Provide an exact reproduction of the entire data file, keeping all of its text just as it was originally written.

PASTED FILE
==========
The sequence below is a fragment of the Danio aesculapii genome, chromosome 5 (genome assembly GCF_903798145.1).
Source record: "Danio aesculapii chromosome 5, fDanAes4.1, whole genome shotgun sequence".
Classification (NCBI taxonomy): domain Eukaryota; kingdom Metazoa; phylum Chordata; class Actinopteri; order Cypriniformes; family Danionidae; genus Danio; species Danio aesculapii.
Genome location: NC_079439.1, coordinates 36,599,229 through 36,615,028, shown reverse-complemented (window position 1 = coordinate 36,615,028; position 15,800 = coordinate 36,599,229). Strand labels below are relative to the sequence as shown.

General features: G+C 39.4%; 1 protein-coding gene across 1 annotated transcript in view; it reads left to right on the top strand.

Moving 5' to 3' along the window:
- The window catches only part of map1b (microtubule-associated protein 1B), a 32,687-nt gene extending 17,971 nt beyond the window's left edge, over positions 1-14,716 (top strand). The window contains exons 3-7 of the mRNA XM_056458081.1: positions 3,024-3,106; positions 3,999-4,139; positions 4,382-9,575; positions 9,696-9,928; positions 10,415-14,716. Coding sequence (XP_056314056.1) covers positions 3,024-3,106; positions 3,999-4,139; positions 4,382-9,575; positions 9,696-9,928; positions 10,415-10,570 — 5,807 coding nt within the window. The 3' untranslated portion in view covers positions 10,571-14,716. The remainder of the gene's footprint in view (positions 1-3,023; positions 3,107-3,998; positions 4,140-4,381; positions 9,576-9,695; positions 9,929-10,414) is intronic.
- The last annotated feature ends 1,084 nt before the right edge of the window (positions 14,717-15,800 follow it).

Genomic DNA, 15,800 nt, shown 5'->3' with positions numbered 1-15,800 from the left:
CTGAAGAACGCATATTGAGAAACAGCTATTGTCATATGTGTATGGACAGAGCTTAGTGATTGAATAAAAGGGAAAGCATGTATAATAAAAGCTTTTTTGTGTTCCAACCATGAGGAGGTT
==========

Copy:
The sequence below is a fragment of the Danio aesculapii genome, chromosome 5 (genome assembly GCF_903798145.1).
Source record: "Danio aesculapii chromosome 5, fDanAes4.1, whole genome shotgun sequence".
Classification (NCBI taxonomy): domain Eukaryota; kingdom Metazoa; phylum Chordata; class Actinopteri; order Cypriniformes; family Danionidae; genus Danio; species Danio aesculapii.
Genome location: NC_079439.1, coordinates 36,599,229 through 36,615,028, shown reverse-complemented (window position 1 = coordinate 36,615,028; position 15,800 = coordinate 36,599,229). Strand labels below are relative to the sequence as shown.

General features: G+C 39.4%; 1 protein-coding gene across 1 annotated transcript in view; it reads left to right on the top strand.

Moving 5' to 3' along the window:
- The window catches only part of map1b (microtubule-associated protein 1B), a 32,687-nt gene extending 17,971 nt beyond the window's left edge, over positions 1-14,716 (top strand). The window contains exons 3-7 of the mRNA XM_056458081.1: positions 3,024-3,106; positions 3,999-4,139; positions 4,382-9,575; positions 9,696-9,928; positions 10,415-14,716. Coding sequence (XP_056314056.1) covers positions 3,024-3,106; positions 3,999-4,139; positions 4,382-9,575; positions 9,696-9,928; positions 10,415-10,570 — 5,807 coding nt within the window. The 3' untranslated portion in view covers positions 10,571-14,716. The remainder of the gene's footprint in view (positions 1-3,023; positions 3,107-3,998; positions 4,140-4,381; positions 9,576-9,695; positions 9,929-10,414) is intronic.
- The last annotated feature ends 1,084 nt before the right edge of the window (positions 14,717-15,800 follow it).

Genomic DNA, 15,800 nt, shown 5'->3' with positions numbered 1-15,800 from the left:
CTGAAGAACGCATATTGAGAAACAGCTATTGTCATATGTGTATGGACAGAGCTTAGTGATTGAATAAAAGGGAAAGCATGTATAATAAAAGCTTTTTTGTGTTCCAACCATGAGGAGGTT